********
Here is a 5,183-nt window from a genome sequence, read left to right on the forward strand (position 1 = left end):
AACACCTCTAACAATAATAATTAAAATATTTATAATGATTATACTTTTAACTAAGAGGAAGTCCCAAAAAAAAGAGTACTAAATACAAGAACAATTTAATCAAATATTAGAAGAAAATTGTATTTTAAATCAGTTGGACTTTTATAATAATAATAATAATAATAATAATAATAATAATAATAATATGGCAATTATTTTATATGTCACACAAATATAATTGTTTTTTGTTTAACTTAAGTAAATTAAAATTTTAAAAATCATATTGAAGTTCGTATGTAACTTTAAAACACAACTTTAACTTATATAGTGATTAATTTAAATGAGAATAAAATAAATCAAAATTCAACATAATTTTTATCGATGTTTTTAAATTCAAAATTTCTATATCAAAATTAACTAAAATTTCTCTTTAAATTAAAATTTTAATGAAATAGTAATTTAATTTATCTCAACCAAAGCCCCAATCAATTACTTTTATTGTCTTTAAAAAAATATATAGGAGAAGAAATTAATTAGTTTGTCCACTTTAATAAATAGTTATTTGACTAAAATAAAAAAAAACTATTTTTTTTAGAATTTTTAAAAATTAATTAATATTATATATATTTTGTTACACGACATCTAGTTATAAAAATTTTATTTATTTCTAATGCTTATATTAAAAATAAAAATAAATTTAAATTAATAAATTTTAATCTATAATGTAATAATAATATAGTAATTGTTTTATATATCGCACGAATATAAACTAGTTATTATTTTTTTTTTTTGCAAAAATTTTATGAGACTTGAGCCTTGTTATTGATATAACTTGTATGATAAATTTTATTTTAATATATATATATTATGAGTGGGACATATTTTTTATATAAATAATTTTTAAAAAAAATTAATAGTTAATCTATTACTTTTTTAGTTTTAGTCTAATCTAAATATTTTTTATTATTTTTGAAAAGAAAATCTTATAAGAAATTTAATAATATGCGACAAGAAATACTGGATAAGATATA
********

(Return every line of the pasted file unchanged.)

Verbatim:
Here is a 5,183-nt window from a genome sequence, read left to right on the forward strand (position 1 = left end):
AACACCTCTAACAATAATAATTAAAATATTTATAATGATTATACTTTTAACTAAGAGGAAGTCCCAAAAAAAAGAGTACTAAATACAAGAACAATTTAATCAAATATTAGAAGAAAATTGTATTTTAAATCAGTTGGACTTTTATAATAATAATAATAATAATAATAATAATAATAATAATAATATGGCAATTATTTTATATGTCACACAAATATAATTGTTTTTTGTTTAACTTAAGTAAATTAAAATTTTAAAAATCATATTGAAGTTCGTATGTAACTTTAAAACACAACTTTAACTTATATAGTGATTAATTTAAATGAGAATAAAATAAATCAAAATTCAACATAATTTTTATCGATGTTTTTAAATTCAAAATTTCTATATCAAAATTAACTAAAATTTCTCTTTAAATTAAAATTTTAATGAAATAGTAATTTAATTTATCTCAACCAAAGCCCCAATCAATTACTTTTATTGTCTTTAAAAAAATATATAGGAGAAGAAATTAATTAGTTTGTCCACTTTAATAAATAGTTATTTGACTAAAATAAAAAAAAACTATTTTTTTTAGAATTTTTAAAAATTAATTAATATTATATATATTTTGTTACACGACATCTAGTTATAAAAATTTTATTTATTTCTAATGCTTATATTAAAAATAAAAATAAATTTAAATTAATAAATTTTAATCTATAATGTAATAATAATATAGTAATTGTTTTATATATCGCACGAATATAAACTAGTTATTATTTTTTTTTTTTGCAAAAATTTTATGAGACTTGAGCCTTGTTATTGATATAACTTGTATGATAAATTTTATTTTAATATATATATATTATGAGTGGGACATATTTTTTATATAAATAATTTTTAAAAAAAATTAATAGTTAATCTATTACTTTTTTAGTTTTAGTCTAATCTAAATATTTTTTATTATTTTTGAAAAGAAAATCTTATAAGAAATTTAATAATATGCGACAAGAAATACTGGATAAGATATA